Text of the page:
The legal principle on which Mr. Justice Campbell and the courts in other jurisdictions rely comes from an arcane corner of the law of property, which vests the possessor of stolen goods with a right to enjoy the property as against all others except the rightful owner. The problem is that the innocence of the purchaser evaporates, in practical terms, simultaneously with the discovery during the investigation of the insurance claim that the property was stolen when it was purchased by the insured. According to subsection 354 (1)of the Criminal Code, it is an offence to possess stolen property knowing that it is stolen, or the proceeds of stolen property. There need not be a claim by the rightful owner for the right of possession to be extinguished. The point was well illustrated in the case of Chadwick v. Gilbraltar General Insurance Co. (1981), 34 O.R.(2d) 488. There, the plaintiff made an insurance claim when her Toyota was confiscated by the Metro Toronto Police as stolen goods. The Court held that, whatever insurable interest she may have had in the car, it ceased to exist when its true ownership was discovered. If she did not surrender it to the police she would be committing an offence. Seizure by the police, it was also held, did not come within the "all perils" provision of the auto policy.

There is no rational difference between Mr. Assaad's case and Ms. Chadwick's. Mr. Assaad lived in ignorance of the truth until briefly after the insurance claim. The truth was brought to Ms. Chadwick's attention with the car still in her driveway. What if Mr. Assaad's claim were for property damage as opposed to theft, and the truth discovered then? (Although in practice it would be unusual for an insurer's special investigations unit to get involved in such a case.) Would he be entitled to recover the cost of repairing a vehicle he would have been called upon to surrender to the police?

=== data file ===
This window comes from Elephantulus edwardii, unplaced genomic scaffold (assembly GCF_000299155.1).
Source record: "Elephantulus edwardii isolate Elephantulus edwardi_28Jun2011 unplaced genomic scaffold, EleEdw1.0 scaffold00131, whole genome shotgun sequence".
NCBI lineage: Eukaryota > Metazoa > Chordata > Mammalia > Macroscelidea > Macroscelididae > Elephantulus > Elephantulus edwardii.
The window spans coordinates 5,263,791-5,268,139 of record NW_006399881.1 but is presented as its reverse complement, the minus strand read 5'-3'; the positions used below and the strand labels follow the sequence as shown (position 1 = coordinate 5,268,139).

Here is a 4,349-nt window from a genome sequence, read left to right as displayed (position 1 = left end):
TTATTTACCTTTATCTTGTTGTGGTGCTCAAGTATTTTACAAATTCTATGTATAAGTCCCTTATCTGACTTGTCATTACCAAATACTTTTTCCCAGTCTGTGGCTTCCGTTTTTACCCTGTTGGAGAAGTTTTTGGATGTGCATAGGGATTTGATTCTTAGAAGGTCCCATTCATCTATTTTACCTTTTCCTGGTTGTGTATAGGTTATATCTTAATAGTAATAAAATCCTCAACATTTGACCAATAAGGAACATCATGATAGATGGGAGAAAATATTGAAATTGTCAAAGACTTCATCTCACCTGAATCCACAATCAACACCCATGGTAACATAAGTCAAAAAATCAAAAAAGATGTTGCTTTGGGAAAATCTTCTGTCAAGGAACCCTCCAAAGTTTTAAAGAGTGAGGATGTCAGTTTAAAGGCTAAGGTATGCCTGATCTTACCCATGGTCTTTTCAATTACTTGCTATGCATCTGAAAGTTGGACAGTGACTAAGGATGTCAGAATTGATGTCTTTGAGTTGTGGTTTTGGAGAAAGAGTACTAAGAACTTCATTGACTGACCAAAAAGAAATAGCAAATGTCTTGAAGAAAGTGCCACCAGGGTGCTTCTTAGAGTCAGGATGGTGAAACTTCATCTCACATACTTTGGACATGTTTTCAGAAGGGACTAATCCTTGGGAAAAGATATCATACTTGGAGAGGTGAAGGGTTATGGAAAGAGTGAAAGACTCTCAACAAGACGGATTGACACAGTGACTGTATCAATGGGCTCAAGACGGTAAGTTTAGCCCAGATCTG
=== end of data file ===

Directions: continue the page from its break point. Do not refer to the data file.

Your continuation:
In the modern law of insurance, one can see the valid insurable interest of a shareholder in the assets if a company, even though the relationship with the assets is not one of conventional ownership. The legitimacy of the interest in stolen property is another story. If we extend the logic to its natural conclusion, would the rightful owner of the car, unable to locate the Chrysler but finding out about Mr. Assaad's successful judgment, be entitled to call upon Mr. Assaad to disgorge the insurance proceeds? There is indeed a blurry line between such insurance proceeds and the proceeds of stolen property. Further, the law now seems to remove the deterrence against negligent participation in the traffic of stolen goods. Because Mr. Assaad's possession of car is on such a perilous basis and because the rightful owner is not an insured under the policy, logic takes us to the natural conclusion that there can be no insurable interest.